Cooking from the Heart with Mina Stone

Can your energy impact your food?

By: Karyn Trepanier
Cooking from the Heart with Mina Stone

Mina Stone is a culinary fixture in New York’s art world. She regularly prepared lunch for Urs Fischer and his staff out of his Brooklyn-based art studio before publishing her first cookbook, Cooking for Artists, under his imprint Kiito-San. While it’s easy to imagine that meals capable of inspiring famous artists like Fischer and Elizabeth Peyton might be complex or unapproachable, Mina’s cooking is anything but. Her recipes are simple, but with attention to detail. The most important ingredient is love. “Its purpose is to be direct, uncomplicated, and soothing,” she says of her food.

Her sophomore cookbook, Lemon, Love & Olive Oil highlights both her Greek heritage and her conscious approach to cooking. Mina believes the energy you bring to the kitchen is more important than the quality of the ingredients you cook with. In her highly anticipated, second cookbook she reminisces on how a friend’s mother was able to transform out-of-season, corner-store ingredients into one of her most memorable meals. 

“My theory is that her confidence and serenity in the kitchen and the fact that she was cooking for her daughter, someone she loved, had magically elevated the meal to utter deliciousness,” she explains. “It tasted like home like there was time and energy-infused right into every bite, even though the ingredients tried to fight against her.” Mina’s theory that your feelings can transform the flavor of food is backed up by Dr. Masaru Emoto. He demonstrated the powerful way emotions can affect your food during his famous Rice Experiment, where he turned normal rice into an inedible mess simply by yelling it. 

Simple Food, Big Spirit 

“The most important thing I’ve learned from the women in my family is to cook with love, abandon, and an absence of fear,” she says. While Mina’s recipes may be simple, they’re full of satisfying flavor and flexible enough to easily substitute for missing ingredients. “It’s OK to not have all the right ingredients: you can substitute another one. It’s OK to not have the right cooking equipment—my yiayia made the best food, every summer, out of a toaster oven. The most important thing is understanding that experiencing good food is a sum of its parts and nothing should get in your way.”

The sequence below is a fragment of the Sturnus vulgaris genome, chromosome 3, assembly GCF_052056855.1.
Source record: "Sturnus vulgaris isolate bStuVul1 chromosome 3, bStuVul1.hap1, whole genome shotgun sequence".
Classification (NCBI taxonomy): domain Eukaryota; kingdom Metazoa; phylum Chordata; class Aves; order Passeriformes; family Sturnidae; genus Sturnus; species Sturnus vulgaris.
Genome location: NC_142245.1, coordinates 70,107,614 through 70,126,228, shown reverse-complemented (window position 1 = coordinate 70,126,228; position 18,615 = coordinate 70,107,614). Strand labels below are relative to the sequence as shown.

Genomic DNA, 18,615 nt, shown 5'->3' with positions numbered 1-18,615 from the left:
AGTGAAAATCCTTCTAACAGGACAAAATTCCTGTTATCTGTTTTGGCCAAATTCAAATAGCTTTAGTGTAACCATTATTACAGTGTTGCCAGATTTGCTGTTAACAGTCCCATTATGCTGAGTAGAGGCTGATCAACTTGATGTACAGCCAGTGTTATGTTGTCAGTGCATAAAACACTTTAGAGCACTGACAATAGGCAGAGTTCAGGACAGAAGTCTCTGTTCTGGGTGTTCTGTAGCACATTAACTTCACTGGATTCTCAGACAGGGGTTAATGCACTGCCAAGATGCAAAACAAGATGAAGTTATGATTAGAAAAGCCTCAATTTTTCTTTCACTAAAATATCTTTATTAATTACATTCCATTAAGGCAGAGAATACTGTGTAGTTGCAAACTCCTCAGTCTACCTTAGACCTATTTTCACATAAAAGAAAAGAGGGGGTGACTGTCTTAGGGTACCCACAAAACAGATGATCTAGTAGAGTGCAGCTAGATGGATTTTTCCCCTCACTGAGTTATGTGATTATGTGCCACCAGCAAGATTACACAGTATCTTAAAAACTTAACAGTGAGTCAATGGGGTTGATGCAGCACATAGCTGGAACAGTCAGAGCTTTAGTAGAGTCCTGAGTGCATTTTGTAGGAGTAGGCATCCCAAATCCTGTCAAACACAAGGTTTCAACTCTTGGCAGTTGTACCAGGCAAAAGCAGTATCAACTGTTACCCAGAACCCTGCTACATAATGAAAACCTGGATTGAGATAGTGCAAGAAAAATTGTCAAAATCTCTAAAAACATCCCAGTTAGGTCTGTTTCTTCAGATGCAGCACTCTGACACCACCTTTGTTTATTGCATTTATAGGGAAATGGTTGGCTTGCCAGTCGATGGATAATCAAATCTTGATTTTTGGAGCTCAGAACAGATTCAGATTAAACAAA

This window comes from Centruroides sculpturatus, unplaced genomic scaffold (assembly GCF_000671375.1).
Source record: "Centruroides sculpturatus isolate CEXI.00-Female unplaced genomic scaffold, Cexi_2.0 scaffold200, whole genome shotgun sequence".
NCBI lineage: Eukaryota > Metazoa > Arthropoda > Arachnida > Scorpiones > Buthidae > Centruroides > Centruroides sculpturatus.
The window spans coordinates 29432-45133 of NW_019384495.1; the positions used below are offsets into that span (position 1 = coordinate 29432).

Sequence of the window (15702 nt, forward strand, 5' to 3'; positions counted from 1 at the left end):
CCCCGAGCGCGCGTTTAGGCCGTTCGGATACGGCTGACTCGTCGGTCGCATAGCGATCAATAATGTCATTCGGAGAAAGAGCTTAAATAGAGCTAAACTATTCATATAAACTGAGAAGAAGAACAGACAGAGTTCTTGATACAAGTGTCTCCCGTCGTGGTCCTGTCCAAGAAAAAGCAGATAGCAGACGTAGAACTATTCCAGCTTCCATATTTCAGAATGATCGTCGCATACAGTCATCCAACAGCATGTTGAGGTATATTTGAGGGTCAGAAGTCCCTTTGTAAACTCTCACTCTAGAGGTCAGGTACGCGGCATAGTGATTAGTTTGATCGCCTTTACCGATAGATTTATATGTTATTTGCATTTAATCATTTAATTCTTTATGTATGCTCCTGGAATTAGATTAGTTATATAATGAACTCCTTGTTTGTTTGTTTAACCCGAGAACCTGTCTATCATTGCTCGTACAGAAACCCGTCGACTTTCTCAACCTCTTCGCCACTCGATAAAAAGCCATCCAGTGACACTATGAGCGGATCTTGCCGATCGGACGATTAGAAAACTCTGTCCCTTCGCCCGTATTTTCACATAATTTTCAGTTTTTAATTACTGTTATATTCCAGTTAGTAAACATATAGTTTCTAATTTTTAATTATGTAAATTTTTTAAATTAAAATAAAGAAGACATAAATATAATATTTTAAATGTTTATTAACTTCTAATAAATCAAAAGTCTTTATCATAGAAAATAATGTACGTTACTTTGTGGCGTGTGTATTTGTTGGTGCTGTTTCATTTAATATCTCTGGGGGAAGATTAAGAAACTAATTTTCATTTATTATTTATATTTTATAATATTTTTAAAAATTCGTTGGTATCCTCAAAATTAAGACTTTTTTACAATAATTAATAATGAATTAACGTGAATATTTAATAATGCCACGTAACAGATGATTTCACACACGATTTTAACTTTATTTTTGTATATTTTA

In the fall of 2019, she opened the doors to a small café, appropriately called Mina’s, nestled in the courtyard of MoMA PS1. The rustic, cozy café is a stark contrast to all of the thought-provoking art that surrounds it. Here, she and her business partner, Alex, serve what she describes as straightforward food from the heart. The menu is full of comforting, seasonal dishes inspired by Greece and New York City. 

“I cherished the idea of offering our customers and museum patrons home-cooked meals that reflected the story of our identities and cultures,” she says. “We were inspired by the idea of giving museumgoers a space to process the art they’d viewed, clear their heads, and have a conversation over a nourishing meal.” Five months after opening the café’s doors, they were forced shut in March 2020. Instead of succumbing to fear, Mina and her business partner rē•thought their approach and rē•opened their doors months later with new safety protocols in place, but with just as much love infused into their food. 

Intentional Cooking and Why it Works

“It is the intention you bring to the table that ultimately makes the difference between an average meal and a memorable one,” Mina reminds us, and Dr. Masaru Emoto would agree. 

His most famous experiments demonstrate the effect our thoughts, feelings, and intentions have over water. In 1999, Dr. Emoto published a book titled, ‘Messages from Water’, that details how human consciousness has the ability to transform the molecular structure of water.